I spoke too soon when I said there was no more from the Kom Quartet. Lucky for all of us.
Kom was / is a theatre in Helsinki, apparently still open to this day. Amazingly, our beloved maniac Jukka Hauru performed on some of these records (specifically, the 74, 75 & 77) and for this reason alone they are supremely interesting. Recall Eero Ojanen, the other part of the Kom Quartet on Jazz-Liisa-- he was involved as composer in residence (among others) during this period. Here in this post we have the 1973 Torpedo, then 1974, 1975, 1977 (with Agit Prop) and 1979 albums from them. (For reference, the Jazz-Liisa recording was made in 1975).
The first album I have for you from 1973 called Torpedo is a silly mix of chanted tangos and political folk in the usual simplistic tradition of these compositions here written mostly by one Kaj Chydenius, thank god this genre died an early death (except of course in Germany). I can only imagine what infantile drivel they are singing about-- and I certainly can't fathom why tangos would be an appropriate vehicle for political commentary. Too bad the cops didn't shut down the theatre at that time, for inciting revolution with excessive mediocrity. However, you instantly notice the compositions by Eero Ojanen as they shine through with a very clear and gentle light, unfortunately there are only 2 of those. Still, they are not even good enough to show internet archive as samples.
The 1974 album continues on with the Brechtian tangos and political chants but augmented with the curious and herein puzzling addition of Jukka Hauru, with Eero on the piano and augmented as well with a lot of spoken passages and 'comedy' bits-- lucky audience! From discogs:
A (theatrical) tribute to the Chilean folk singer Victor Jara, murdered by the military forces at Chile Stadium, Santiago on September 16, 1973 during the violent aftermath of a coup d'etat.
Song B4 is partially based on Victor Jara's song Plegaria a un labrador [Finnish: Maamiehen rukous]. All the songs are included in Matti Rossi's published collection of poems "Soi kivinen lanka."
So in this case, I should take back what I declared earlier, perhaps the words are worth listening to. Luckily, I don't understand Finnish. Musically though we can't help but be disappointed if we are here occupying ourselves 99% with a progressive music blog so again there is virtually nothing to sample out for you and the internet archive. As an aside, I recommend reading about the subject of the dictatorship of Pinochet (helped into power by the Nixon administration) in those awful days in Chile as an instructive example of a classic authoritarian government, its tragic history including the suffering of its people, and its disastrous economic consequences-- for the citizens that is, not the people in power. They always do very well financially.
Finally in 1975 Jukka Hauru comes to the fore in the mix and is given compositional rights, whilst his friend Eero Ojanen pulls out an electric, not acoustic piano. Here just like with the Jazz-Liisa Kom Quartet, every track can be sampled for you so I'll just play track 1 wherein from the first delectable Jukka guitar lick you know you're in for something special:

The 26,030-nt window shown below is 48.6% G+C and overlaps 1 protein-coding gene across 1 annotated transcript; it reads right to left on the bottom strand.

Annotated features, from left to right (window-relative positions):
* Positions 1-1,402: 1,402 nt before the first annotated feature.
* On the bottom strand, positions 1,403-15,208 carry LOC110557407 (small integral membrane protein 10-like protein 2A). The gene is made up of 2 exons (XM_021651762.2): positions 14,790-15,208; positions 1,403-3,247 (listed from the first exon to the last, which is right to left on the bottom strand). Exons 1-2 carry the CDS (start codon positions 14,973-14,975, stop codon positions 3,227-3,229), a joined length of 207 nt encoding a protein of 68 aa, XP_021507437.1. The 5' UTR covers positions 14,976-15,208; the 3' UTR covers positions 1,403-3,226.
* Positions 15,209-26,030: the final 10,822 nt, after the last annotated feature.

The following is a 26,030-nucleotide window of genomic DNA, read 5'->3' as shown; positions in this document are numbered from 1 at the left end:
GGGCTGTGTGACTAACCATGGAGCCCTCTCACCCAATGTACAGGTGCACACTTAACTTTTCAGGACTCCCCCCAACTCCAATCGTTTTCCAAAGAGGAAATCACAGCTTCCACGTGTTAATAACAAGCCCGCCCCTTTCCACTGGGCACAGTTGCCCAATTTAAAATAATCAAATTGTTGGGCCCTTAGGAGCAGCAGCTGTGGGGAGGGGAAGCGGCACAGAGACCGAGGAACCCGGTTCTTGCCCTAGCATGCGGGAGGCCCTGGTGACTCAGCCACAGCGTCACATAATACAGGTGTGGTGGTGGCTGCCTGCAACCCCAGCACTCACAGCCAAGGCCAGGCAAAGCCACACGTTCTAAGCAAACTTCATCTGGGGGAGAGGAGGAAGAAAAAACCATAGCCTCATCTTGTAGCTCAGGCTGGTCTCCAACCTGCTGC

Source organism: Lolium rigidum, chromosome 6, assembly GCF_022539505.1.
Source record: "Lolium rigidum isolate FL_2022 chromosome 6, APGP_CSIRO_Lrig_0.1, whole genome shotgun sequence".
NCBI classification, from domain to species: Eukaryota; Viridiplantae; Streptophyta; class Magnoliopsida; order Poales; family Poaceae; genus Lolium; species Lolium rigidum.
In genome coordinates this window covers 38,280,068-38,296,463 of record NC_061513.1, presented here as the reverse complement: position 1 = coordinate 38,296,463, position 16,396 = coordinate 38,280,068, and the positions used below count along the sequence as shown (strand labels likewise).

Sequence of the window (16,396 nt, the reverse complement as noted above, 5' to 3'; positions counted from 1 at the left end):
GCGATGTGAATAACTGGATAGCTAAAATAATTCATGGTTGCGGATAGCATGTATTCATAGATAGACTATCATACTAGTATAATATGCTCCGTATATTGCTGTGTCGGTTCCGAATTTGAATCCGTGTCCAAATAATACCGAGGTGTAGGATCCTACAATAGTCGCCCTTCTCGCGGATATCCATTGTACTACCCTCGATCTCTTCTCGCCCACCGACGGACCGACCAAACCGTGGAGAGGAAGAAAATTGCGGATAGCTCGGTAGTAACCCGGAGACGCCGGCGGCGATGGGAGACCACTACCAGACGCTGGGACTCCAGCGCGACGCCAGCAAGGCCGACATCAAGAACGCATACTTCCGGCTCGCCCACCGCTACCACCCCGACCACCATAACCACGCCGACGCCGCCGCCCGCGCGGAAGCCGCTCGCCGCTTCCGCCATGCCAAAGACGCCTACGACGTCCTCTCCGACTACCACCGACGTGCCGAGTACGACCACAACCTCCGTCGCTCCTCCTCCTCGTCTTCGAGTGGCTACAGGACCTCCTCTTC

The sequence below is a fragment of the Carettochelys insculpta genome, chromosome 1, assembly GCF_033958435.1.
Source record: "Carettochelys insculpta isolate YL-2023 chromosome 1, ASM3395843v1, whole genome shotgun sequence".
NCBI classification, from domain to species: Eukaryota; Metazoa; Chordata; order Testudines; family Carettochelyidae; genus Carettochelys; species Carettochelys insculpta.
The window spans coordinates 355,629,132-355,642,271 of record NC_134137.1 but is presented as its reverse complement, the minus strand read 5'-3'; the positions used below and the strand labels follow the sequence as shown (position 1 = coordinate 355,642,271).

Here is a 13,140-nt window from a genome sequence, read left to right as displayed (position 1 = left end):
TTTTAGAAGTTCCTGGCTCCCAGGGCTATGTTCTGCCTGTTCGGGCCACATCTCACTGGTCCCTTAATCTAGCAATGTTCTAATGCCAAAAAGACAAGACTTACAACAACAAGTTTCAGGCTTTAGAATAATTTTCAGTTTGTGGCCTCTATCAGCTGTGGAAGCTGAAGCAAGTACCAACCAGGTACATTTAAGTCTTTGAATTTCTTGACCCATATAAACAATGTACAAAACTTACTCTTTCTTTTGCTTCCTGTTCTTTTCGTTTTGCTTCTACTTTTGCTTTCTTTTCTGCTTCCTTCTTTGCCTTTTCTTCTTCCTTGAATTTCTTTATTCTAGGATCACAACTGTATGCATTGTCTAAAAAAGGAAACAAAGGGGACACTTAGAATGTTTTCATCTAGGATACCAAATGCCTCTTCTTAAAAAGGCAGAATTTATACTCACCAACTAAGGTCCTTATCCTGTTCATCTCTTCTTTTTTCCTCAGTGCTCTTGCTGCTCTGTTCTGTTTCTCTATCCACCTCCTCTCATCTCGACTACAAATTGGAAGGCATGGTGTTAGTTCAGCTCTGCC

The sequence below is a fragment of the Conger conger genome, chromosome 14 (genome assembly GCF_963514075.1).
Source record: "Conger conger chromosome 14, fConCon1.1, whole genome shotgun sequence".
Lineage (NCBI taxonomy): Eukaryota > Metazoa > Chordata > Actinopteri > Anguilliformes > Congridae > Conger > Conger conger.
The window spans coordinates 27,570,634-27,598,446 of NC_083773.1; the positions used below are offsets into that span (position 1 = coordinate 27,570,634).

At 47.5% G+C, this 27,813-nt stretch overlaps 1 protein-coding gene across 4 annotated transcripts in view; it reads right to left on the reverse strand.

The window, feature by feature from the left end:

It's more than a little shocking to me that such a well-known progressive fusioneer should have unknown music sitting out there, unknown until now, until this very day, for the vast majority of us fans. This is slightly tempered by the fact that half the album, or three of the songs appear (though in significantly different forms) on the Jazz-Liisa.
Moving on to 1977's LP the Kom assembly joins forces with political puppets Agit Prop (who I have always hated) but they continue beautifully with the fusion sounds, it's not clear to me whether or not Jukka is on this one but it sure sounds like he is. Maybe someone can tell us who has compositional credits. It's phenomenal from start to finish, it cohesively unites as a whole work / electric symphony or chorale of fusion augmented with the vocals on every track and I expect to spend hours enjoying it to the total dismay of my wife and kids:
Well, my usual comments apply, why is this work not performed at the local symphony halls all over N. America or Europe instead of the same tired old canon of ancient European composers? And every time I make the mistake of attending one of those concerts and look around I'm dismayed by the fact that in 20 years their audience will all be dead. I'm reminded of that time I saw a 75 year old man at intermission open a bunch of those tiny half ounce 2% milk containers for pouring into coffee and drink them one after the other, so happy he got a free room temperature cup of milk, as bystanders laughed and stared, completely oblivious to the theatricality of his own senile idiocy. So to me that's a classic classical music fan.
Finally by 1979 Jukka is out, kicked out presumably for being too musically brilliant, and the simplicity of Chydenius and his dumb tangos is back in. There are even cover versions of Brecht-Weill songs (from the tired old threepenny opera!!)-- they couldn't come up with enough compositions to fill up an album. We have a complete reversion or rather relapse back into the unintelligent political rock style in its most childish form, as if fusion had never happened. A metaphor for the whole of human existence surely, the rise and fall of all human activities, a curve that we are set to follow as a whole, as a species, in all inevitability.
But at least we have two brilliant masterpieces more to explore, thanks to this crazy guy: